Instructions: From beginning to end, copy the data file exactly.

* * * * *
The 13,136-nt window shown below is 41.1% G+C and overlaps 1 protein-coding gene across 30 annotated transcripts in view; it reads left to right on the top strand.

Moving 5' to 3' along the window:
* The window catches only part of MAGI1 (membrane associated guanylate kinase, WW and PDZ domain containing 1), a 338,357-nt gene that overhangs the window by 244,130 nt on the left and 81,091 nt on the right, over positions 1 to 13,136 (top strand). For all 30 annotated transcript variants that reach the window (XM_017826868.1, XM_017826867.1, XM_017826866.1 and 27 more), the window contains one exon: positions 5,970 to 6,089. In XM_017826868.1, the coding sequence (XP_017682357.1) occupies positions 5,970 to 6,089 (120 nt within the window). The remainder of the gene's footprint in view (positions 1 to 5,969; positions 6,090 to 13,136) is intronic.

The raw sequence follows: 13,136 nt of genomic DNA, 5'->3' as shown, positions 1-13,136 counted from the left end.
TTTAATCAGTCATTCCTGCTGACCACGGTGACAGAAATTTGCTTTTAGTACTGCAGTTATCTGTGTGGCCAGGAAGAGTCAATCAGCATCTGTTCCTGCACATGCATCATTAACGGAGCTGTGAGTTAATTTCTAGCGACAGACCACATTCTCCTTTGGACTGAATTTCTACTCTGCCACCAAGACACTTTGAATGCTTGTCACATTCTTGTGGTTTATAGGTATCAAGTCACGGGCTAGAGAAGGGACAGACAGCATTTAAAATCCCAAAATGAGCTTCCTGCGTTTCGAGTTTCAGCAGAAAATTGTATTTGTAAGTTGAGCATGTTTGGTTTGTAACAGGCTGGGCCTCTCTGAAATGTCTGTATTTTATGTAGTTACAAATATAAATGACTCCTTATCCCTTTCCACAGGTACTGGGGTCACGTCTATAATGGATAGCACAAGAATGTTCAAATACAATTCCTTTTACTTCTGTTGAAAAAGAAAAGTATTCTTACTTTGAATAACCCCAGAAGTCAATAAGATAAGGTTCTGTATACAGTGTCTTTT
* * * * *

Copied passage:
The 13,136-nt window shown below is 41.1% G+C and overlaps 1 protein-coding gene across 30 annotated transcripts in view; it reads left to right on the top strand.

Moving 5' to 3' along the window:
* The window catches only part of MAGI1 (membrane associated guanylate kinase, WW and PDZ domain containing 1), a 338,357-nt gene that overhangs the window by 244,130 nt on the left and 81,091 nt on the right, over positions 1 to 13,136 (top strand). For all 30 annotated transcript variants that reach the window (XM_017826868.1, XM_017826867.1, XM_017826866.1 and 27 more), the window contains one exon: positions 5,970 to 6,089. In XM_017826868.1, the coding sequence (XP_017682357.1) occupies positions 5,970 to 6,089 (120 nt within the window). The remainder of the gene's footprint in view (positions 1 to 5,969; positions 6,090 to 13,136) is intronic.

The raw sequence follows: 13,136 nt of genomic DNA, 5'->3' as shown, positions 1-13,136 counted from the left end.
TTTAATCAGTCATTCCTGCTGACCACGGTGACAGAAATTTGCTTTTAGTACTGCAGTTATCTGTGTGGCCAGGAAGAGTCAATCAGCATCTGTTCCTGCACATGCATCATTAACGGAGCTGTGAGTTAATTTCTAGCGACAGACCACATTCTCCTTTGGACTGAATTTCTACTCTGCCACCAAGACACTTTGAATGCTTGTCACATTCTTGTGGTTTATAGGTATCAAGTCACGGGCTAGAGAAGGGACAGACAGCATTTAAAATCCCAAAATGAGCTTCCTGCGTTTCGAGTTTCAGCAGAAAATTGTATTTGTAAGTTGAGCATGTTTGGTTTGTAACAGGCTGGGCCTCTCTGAAATGTCTGTATTTTATGTAGTTACAAATATAAATGACTCCTTATCCCTTTCCACAGGTACTGGGGTCACGTCTATAATGGATAGCACAAGAATGTTCAAATACAATTCCTTTTACTTCTGTTGAAAAAGAAAAGTATTCTTACTTTGAATAACCCCAGAAGTCAATAAGATAAGGTTCTGTATACAGTGTCTTTT